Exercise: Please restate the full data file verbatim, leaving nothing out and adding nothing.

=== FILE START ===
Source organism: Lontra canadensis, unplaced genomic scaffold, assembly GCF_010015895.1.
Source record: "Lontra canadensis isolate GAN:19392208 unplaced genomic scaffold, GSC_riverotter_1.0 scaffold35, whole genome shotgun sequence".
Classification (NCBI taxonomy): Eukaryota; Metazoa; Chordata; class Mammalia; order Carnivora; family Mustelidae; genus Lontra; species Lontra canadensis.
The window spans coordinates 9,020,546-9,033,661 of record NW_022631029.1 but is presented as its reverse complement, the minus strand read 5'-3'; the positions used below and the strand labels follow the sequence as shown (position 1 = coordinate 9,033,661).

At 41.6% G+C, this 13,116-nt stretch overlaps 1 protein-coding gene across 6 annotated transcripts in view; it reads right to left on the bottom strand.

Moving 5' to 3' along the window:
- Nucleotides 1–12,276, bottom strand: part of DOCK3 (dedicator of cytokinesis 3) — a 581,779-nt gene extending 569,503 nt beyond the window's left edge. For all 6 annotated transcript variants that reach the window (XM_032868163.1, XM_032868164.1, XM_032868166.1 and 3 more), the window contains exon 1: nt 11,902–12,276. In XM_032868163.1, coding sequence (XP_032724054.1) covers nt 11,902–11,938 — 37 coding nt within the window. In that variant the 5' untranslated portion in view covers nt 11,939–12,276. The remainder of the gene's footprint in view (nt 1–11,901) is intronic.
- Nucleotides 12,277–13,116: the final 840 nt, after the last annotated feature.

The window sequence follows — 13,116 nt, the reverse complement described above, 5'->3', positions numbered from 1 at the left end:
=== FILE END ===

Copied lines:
Source organism: Lontra canadensis, unplaced genomic scaffold, assembly GCF_010015895.1.
Source record: "Lontra canadensis isolate GAN:19392208 unplaced genomic scaffold, GSC_riverotter_1.0 scaffold35, whole genome shotgun sequence".
Classification (NCBI taxonomy): Eukaryota; Metazoa; Chordata; class Mammalia; order Carnivora; family Mustelidae; genus Lontra; species Lontra canadensis.
The window spans coordinates 9,020,546-9,033,661 of record NW_022631029.1 but is presented as its reverse complement, the minus strand read 5'-3'; the positions used below and the strand labels follow the sequence as shown (position 1 = coordinate 9,033,661).

At 41.6% G+C, this 13,116-nt stretch overlaps 1 protein-coding gene across 6 annotated transcripts in view; it reads right to left on the bottom strand.

Moving 5' to 3' along the window:
- Nucleotides 1–12,276, bottom strand: part of DOCK3 (dedicator of cytokinesis 3) — a 581,779-nt gene extending 569,503 nt beyond the window's left edge. For all 6 annotated transcript variants that reach the window (XM_032868163.1, XM_032868164.1, XM_032868166.1 and 3 more), the window contains exon 1: nt 11,902–12,276. In XM_032868163.1, coding sequence (XP_032724054.1) covers nt 11,902–11,938 — 37 coding nt within the window. In that variant the 5' untranslated portion in view covers nt 11,939–12,276. The remainder of the gene's footprint in view (nt 1–11,901) is intronic.
- Nucleotides 12,277–13,116: the final 840 nt, after the last annotated feature.

The window sequence follows — 13,116 nt, the reverse complement described above, 5'->3', positions numbered from 1 at the left end: